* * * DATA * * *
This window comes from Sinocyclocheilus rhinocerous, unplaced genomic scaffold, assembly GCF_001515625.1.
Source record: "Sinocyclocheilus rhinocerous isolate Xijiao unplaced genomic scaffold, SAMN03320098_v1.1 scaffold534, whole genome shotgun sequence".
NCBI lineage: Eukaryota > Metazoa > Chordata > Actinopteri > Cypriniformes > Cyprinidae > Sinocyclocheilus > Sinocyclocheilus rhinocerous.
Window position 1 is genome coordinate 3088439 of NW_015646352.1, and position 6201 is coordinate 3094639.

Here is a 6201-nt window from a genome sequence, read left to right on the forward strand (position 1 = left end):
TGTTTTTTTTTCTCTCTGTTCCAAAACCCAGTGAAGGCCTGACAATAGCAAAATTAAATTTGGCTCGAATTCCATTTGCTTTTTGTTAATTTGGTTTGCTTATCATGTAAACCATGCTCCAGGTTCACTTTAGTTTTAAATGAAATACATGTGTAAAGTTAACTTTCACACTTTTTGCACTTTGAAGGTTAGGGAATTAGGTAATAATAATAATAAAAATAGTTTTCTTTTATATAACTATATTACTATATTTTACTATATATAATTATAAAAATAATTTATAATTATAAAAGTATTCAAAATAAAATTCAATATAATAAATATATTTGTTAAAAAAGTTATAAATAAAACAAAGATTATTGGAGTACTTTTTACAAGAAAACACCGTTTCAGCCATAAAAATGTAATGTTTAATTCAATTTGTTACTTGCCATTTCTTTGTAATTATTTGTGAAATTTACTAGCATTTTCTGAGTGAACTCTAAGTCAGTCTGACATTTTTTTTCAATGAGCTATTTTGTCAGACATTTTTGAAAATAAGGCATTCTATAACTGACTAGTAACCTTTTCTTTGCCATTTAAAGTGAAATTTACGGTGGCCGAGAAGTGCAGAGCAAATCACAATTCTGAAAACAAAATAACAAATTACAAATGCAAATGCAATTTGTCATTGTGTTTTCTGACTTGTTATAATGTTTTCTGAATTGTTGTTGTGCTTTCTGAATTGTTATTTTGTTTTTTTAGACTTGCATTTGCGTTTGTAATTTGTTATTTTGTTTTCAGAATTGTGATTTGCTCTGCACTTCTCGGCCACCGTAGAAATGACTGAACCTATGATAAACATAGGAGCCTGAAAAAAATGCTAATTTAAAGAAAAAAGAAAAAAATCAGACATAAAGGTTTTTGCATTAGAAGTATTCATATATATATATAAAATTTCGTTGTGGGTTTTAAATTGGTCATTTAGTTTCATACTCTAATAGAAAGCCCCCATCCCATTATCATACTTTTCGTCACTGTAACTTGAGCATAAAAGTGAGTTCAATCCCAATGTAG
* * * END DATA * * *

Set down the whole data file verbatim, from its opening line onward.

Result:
This window comes from Sinocyclocheilus rhinocerous, unplaced genomic scaffold, assembly GCF_001515625.1.
Source record: "Sinocyclocheilus rhinocerous isolate Xijiao unplaced genomic scaffold, SAMN03320098_v1.1 scaffold534, whole genome shotgun sequence".
NCBI lineage: Eukaryota > Metazoa > Chordata > Actinopteri > Cypriniformes > Cyprinidae > Sinocyclocheilus > Sinocyclocheilus rhinocerous.
Window position 1 is genome coordinate 3088439 of NW_015646352.1, and position 6201 is coordinate 3094639.

Here is a 6201-nt window from a genome sequence, read left to right on the forward strand (position 1 = left end):
TGTTTTTTTTTCTCTCTGTTCCAAAACCCAGTGAAGGCCTGACAATAGCAAAATTAAATTTGGCTCGAATTCCATTTGCTTTTTGTTAATTTGGTTTGCTTATCATGTAAACCATGCTCCAGGTTCACTTTAGTTTTAAATGAAATACATGTGTAAAGTTAACTTTCACACTTTTTGCACTTTGAAGGTTAGGGAATTAGGTAATAATAATAATAAAAATAGTTTTCTTTTATATAACTATATTACTATATTTTACTATATATAATTATAAAAATAATTTATAATTATAAAAGTATTCAAAATAAAATTCAATATAATAAATATATTTGTTAAAAAAGTTATAAATAAAACAAAGATTATTGGAGTACTTTTTACAAGAAAACACCGTTTCAGCCATAAAAATGTAATGTTTAATTCAATTTGTTACTTGCCATTTCTTTGTAATTATTTGTGAAATTTACTAGCATTTTCTGAGTGAACTCTAAGTCAGTCTGACATTTTTTTTCAATGAGCTATTTTGTCAGACATTTTTGAAAATAAGGCATTCTATAACTGACTAGTAACCTTTTCTTTGCCATTTAAAGTGAAATTTACGGTGGCCGAGAAGTGCAGAGCAAATCACAATTCTGAAAACAAAATAACAAATTACAAATGCAAATGCAATTTGTCATTGTGTTTTCTGACTTGTTATAATGTTTTCTGAATTGTTGTTGTGCTTTCTGAATTGTTATTTTGTTTTTTTAGACTTGCATTTGCGTTTGTAATTTGTTATTTTGTTTTCAGAATTGTGATTTGCTCTGCACTTCTCGGCCACCGTAGAAATGACTGAACCTATGATAAACATAGGAGCCTGAAAAAAATGCTAATTTAAAGAAAAAAGAAAAAAATCAGACATAAAGGTTTTTGCATTAGAAGTATTCATATATATATATAAAATTTCGTTGTGGGTTTTAAATTGGTCATTTAGTTTCATACTCTAATAGAAAGCCCCCATCCCATTATCATACTTTTCGTCACTGTAACTTGAGCATAAAAGTGAGTTCAATCCCAATGTAG